Associations between bride price stress and intimate partner violence amongst pregnant women in Timor-Leste

External link

Original Article

One of the greatest public health challenges of our time is to assist countries affected by the dual problems of extreme poverty and exposure to mass conflict to achieve sustainable peace and economic advancement [1]. The pivotal role of women in achieving these goals has been emphasized, but their capacity to participate fully in development is compromised by a range of risk factors affecting their health and well-being, including exposure to intimate partner violence (IPV) [2]. Evidence is conclusive that IPV represents a pervasive risk factor for adverse physical and mental health outcomes amongst women in low income, conflict-affected countries [3]. The scale of harm caused to women has elevated IPV to a central focus in the Sustainable Development Goals (SDGs). Several factors are known to converge in contributing to the high rates of IPV in lowincome countries including gender inequality, societal tolerance and supportive attitudes of violence against women, poverty, male underemployment, low education in women, childhood exposure to abuse, and male alcohol and drug use. [4, 5] Yet, given the pervasive nature of these risk factors, major questions remain as to why some men resort to violence whereas others do not.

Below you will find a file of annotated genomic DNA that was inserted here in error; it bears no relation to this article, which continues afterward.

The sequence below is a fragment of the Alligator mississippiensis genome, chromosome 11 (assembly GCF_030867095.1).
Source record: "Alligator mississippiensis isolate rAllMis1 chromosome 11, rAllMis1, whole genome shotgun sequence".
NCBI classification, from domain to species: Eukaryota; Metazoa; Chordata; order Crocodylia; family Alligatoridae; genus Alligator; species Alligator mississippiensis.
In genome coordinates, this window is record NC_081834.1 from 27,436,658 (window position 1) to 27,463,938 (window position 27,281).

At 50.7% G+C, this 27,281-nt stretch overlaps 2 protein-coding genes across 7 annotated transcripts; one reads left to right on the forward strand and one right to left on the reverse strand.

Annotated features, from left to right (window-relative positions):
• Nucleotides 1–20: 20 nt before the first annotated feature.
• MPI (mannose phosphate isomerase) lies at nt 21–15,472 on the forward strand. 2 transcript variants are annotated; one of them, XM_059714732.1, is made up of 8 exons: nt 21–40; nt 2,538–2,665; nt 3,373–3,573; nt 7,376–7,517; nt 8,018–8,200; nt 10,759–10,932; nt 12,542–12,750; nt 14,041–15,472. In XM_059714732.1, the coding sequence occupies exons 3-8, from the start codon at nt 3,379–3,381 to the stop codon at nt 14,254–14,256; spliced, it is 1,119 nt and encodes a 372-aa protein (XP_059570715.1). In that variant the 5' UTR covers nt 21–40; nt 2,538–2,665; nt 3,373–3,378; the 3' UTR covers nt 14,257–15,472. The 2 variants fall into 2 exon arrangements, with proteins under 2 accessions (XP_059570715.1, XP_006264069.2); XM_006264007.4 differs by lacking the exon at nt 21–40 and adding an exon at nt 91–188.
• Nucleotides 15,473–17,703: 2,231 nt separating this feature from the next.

FULL PUBLICATION


Back to Top

People

Linda Mobula

Dr. Linda Mobula is a Public Health and Infectious Disease advisor with the...

Read More

Andrew Azman

Andrew is an Assistant Scientist in the Department of Epidemiology. His work...

Read More

Linnea Zimmerman

Dr. Linnea Zimmerman has a background in demography and focuses on family...

Read More

Antonio J. Trujillo

Dr. Antonio Trujillo is an Associate Professor in the Department of...

Read More

Yusra Shawar

Yusra Shawar MPH PhD is an Assistant Scientist in the Department of...

Read More

Events

S
M
T
W
T
F
S
·
·
·
·
·
1
2
3
4
5
6
7
8
9
10
11
12
13
14
15
16
17
18
19
20
21
22
23
24
25
26
27
28
29
30
31
·
·
·
·
·
·